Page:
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Sperm’s just not what it used to be

Sperm counts in men worldwide have declined by half over the past 50 years and are continuing to fall. ‘It does seem that sperm counts are falling, but it is hard to say exactly why that is happening,’ says Dr Jane Stewart, a consultant in reproductive medicine at Newcastle Fertility Centre. ‘The studies are conflicting. Lots of environmental factors have been blamed for the fall, including industrial pollutants, but the cause is still a mystery.’ Differences in how male fertility is recorded may also be skewing the results

The average European sperm count is in the region of 70 million per millilitre. According to the World Health Organisation, a man needs a sperm count of at least 20 million sperm per millilitre of ejaculate to have a chance of conceiving a child without medical intervention.

Sperm, which are the swimming cells that carry a male’s DNA, are continually produced in the testicles at the rate of up to 100 million every day. The process, which is controlled by the endocrine system under the influence of the male sex hormone, testosterone, takes about 60 days. It then takes a further 10 to 14 days for the sperm to pass through the epididymis, which is where they mature, before they can leave the body via ejaculation.

Advancing age also leads to poorer quality semen. Sperm cells are constantly being made from scratch through the process of cell division, so mutations can creep in as a man ages and the process begins to go awry.

Getting older is not something you can do anything about, but there are plenty of ways that men can optimise the quantity and quality of their sperm.


Men have a biological clock just like women. Studies have shown that men’s fertility starts to decline after the age of 35 and female partners, regardless of their own age, have less chance of getting pregnant. One French study, published in published in the journal Fertility and Sterility in 2005, found that women younger than 30 years old was 25 per cent less likely to conceive a baby if her male partner was 40 years or older. A woman aged 35 to 37 years was 50 per cent less likely to conceive if the male partner was over 40 years old. Studies have shown that the genes contained in the sperm of older men have a greater chance of being abnormal. A study at the University of California, Berkeley found that the sperm of older men were less mobile and less able to move in a straight line.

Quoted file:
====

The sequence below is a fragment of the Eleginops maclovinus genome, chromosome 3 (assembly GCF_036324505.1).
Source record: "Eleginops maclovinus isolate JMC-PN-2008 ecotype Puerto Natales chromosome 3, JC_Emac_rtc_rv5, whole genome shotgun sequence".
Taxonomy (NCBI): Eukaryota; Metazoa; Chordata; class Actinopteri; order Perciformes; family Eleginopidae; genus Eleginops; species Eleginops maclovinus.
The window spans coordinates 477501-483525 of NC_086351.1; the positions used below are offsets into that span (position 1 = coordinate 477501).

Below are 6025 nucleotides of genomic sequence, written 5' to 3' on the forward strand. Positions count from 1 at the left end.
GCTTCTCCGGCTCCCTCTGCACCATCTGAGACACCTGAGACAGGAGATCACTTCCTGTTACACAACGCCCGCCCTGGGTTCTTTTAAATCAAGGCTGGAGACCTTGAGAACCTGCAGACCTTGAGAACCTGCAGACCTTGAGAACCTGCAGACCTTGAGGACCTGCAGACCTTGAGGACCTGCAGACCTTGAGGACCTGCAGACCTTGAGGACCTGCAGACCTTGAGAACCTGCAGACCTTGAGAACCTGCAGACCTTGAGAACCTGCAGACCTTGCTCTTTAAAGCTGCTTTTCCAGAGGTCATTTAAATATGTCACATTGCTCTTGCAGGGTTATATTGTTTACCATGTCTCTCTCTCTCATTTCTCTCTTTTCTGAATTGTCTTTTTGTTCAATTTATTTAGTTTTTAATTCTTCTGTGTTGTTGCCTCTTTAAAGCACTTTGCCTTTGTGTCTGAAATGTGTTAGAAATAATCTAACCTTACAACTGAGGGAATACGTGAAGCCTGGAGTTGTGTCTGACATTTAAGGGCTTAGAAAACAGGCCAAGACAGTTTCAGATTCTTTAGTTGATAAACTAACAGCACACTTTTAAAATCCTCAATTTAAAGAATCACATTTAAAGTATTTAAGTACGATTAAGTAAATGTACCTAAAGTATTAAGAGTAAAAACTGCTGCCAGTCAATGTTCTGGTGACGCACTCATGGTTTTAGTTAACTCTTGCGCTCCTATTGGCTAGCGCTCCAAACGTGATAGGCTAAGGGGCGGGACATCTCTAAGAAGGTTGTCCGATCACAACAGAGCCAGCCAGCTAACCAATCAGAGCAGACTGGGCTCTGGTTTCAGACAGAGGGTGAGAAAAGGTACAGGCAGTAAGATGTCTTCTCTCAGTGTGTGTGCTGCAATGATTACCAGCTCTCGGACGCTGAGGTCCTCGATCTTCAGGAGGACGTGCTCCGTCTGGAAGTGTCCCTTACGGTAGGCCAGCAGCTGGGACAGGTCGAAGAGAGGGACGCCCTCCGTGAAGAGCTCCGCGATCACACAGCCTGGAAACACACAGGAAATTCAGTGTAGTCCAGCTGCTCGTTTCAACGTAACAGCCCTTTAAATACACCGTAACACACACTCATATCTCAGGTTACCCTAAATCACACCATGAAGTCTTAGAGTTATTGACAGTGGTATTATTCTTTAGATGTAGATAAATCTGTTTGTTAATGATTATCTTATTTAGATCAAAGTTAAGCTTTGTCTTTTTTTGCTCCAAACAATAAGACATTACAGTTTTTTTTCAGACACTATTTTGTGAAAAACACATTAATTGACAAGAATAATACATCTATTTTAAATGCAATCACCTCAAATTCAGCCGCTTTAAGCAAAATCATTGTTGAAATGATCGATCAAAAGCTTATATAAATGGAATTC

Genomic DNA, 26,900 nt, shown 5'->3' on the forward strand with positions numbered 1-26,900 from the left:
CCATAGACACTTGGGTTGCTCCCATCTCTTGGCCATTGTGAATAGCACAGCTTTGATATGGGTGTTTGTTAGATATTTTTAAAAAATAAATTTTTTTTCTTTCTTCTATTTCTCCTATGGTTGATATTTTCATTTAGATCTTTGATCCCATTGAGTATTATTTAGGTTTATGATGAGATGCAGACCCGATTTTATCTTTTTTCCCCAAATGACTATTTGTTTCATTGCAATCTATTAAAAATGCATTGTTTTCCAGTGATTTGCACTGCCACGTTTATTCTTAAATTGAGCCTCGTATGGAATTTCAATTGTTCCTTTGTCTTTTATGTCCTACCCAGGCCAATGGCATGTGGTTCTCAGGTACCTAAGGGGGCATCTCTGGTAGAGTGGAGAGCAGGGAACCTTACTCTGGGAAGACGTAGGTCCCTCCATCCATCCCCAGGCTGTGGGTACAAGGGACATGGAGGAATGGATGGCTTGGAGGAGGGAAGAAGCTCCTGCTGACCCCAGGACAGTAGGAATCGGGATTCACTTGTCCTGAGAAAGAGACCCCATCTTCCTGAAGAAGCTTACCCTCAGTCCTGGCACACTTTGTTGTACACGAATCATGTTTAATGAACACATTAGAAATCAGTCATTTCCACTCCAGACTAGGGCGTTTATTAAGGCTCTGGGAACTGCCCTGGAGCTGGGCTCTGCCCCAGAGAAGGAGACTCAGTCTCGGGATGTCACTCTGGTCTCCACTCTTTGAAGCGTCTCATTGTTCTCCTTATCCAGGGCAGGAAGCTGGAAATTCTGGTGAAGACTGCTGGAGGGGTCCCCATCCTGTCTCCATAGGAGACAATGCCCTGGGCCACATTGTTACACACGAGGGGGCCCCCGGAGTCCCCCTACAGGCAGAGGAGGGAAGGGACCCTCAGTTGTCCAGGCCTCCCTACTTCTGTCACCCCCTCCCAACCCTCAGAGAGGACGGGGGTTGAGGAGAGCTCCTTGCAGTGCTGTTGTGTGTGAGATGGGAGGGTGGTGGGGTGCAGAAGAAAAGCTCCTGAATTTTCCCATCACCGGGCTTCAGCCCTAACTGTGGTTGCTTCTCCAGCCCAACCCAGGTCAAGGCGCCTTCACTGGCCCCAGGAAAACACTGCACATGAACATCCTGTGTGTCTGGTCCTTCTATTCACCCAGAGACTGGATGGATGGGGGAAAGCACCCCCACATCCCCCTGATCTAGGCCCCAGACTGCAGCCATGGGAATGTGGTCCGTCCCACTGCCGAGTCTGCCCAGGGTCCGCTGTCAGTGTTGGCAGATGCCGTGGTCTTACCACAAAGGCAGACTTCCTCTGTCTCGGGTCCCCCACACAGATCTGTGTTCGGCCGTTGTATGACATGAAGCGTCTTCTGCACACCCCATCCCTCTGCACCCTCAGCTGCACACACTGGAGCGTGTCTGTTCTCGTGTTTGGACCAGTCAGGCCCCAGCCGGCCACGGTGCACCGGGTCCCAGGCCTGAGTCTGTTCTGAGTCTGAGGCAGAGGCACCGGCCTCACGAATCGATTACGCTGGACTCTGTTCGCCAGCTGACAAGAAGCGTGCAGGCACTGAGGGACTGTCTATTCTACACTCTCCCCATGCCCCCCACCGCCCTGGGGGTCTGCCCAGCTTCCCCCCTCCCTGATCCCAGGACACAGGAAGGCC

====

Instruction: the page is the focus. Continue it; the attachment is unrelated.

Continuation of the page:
Tighty whiteys

Close-fitting underwear is going to hinder your chance of conceiving a child. That’s the conclusion of a large-scale study of 2500 men published in the journal Human Reproduction in June 2012 by researchers at the University of Sheffield and the University of Manchester. Dr Allan Pacey, one of the lead researchers, explains: ‘What we found is that the single biggest lifestyle factor affecting sperm count was tight underwear.’ The reason is probably related to underwear pulling the testicles closer to the body, reducing air circulation and causing the temperature of inside the testes to rise. ‘The scrotum sac hangs outside the body for a reason because testes work at an optimum temperature of around 35 degrees centigrade, or two degrees cooler than body temperature,’says Dr Pacey. Testes that are too hot produce less sperm because the seminferous epithelium, which lines the tubules where cell division takes place, is sensitive to elevated temperatures.

Ill health

A huge number of illnesses can affect male fertility. Cardiovascular disease, which affects blood circulation, can lead to impotence and failure to maintain an erection. Diabetes, when the body cannot control blood sugar levels and its complications, is another major cause of impotence. A body of research shows that sperm produced by a man with diabetes are more damaged than those from a non-diabetic and less able to fertilise an egg.